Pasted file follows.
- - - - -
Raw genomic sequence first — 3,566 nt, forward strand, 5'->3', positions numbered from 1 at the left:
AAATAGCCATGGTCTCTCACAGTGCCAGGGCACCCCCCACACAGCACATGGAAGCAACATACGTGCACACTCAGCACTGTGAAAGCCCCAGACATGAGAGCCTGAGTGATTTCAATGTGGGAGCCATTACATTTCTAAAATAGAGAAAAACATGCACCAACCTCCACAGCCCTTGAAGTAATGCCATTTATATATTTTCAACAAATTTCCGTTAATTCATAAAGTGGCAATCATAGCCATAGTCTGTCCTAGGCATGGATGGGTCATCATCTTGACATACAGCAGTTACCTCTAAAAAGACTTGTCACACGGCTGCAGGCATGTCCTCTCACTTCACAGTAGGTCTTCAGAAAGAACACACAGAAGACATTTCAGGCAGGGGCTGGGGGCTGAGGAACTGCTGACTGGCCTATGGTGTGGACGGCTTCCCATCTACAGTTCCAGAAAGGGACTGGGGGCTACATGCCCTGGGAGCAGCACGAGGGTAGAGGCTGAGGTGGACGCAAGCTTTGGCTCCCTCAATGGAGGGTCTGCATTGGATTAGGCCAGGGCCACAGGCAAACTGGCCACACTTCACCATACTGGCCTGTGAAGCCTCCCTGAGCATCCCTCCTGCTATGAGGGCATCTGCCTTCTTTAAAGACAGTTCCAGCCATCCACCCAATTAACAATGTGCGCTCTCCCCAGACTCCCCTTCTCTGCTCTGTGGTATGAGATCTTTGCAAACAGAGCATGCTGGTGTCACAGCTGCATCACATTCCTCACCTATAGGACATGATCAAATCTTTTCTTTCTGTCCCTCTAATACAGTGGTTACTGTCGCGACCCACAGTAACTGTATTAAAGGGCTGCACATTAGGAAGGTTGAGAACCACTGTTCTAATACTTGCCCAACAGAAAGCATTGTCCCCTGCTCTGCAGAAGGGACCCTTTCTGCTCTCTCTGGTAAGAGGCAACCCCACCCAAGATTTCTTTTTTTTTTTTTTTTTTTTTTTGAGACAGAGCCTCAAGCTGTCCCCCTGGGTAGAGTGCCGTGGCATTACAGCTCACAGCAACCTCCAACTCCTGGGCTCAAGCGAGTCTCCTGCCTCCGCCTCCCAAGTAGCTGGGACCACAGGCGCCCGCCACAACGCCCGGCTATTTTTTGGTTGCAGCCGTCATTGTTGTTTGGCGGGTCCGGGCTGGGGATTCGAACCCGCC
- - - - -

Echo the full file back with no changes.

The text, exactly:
Raw genomic sequence first — 3,566 nt, forward strand, 5'->3', positions numbered from 1 at the left:
AAATAGCCATGGTCTCTCACAGTGCCAGGGCACCCCCCACACAGCACATGGAAGCAACATACGTGCACACTCAGCACTGTGAAAGCCCCAGACATGAGAGCCTGAGTGATTTCAATGTGGGAGCCATTACATTTCTAAAATAGAGAAAAACATGCACCAACCTCCACAGCCCTTGAAGTAATGCCATTTATATATTTTCAACAAATTTCCGTTAATTCATAAAGTGGCAATCATAGCCATAGTCTGTCCTAGGCATGGATGGGTCATCATCTTGACATACAGCAGTTACCTCTAAAAAGACTTGTCACACGGCTGCAGGCATGTCCTCTCACTTCACAGTAGGTCTTCAGAAAGAACACACAGAAGACATTTCAGGCAGGGGCTGGGGGCTGAGGAACTGCTGACTGGCCTATGGTGTGGACGGCTTCCCATCTACAGTTCCAGAAAGGGACTGGGGGCTACATGCCCTGGGAGCAGCACGAGGGTAGAGGCTGAGGTGGACGCAAGCTTTGGCTCCCTCAATGGAGGGTCTGCATTGGATTAGGCCAGGGCCACAGGCAAACTGGCCACACTTCACCATACTGGCCTGTGAAGCCTCCCTGAGCATCCCTCCTGCTATGAGGGCATCTGCCTTCTTTAAAGACAGTTCCAGCCATCCACCCAATTAACAATGTGCGCTCTCCCCAGACTCCCCTTCTCTGCTCTGTGGTATGAGATCTTTGCAAACAGAGCATGCTGGTGTCACAGCTGCATCACATTCCTCACCTATAGGACATGATCAAATCTTTTCTTTCTGTCCCTCTAATACAGTGGTTACTGTCGCGACCCACAGTAACTGTATTAAAGGGCTGCACATTAGGAAGGTTGAGAACCACTGTTCTAATACTTGCCCAACAGAAAGCATTGTCCCCTGCTCTGCAGAAGGGACCCTTTCTGCTCTCTCTGGTAAGAGGCAACCCCACCCAAGATTTCTTTTTTTTTTTTTTTTTTTTTTTGAGACAGAGCCTCAAGCTGTCCCCCTGGGTAGAGTGCCGTGGCATTACAGCTCACAGCAACCTCCAACTCCTGGGCTCAAGCGAGTCTCCTGCCTCCGCCTCCCAAGTAGCTGGGACCACAGGCGCCCGCCACAACGCCCGGCTATTTTTTGGTTGCAGCCGTCATTGTTGTTTGGCGGGTCCGGGCTGGGGATTCGAACCCGCC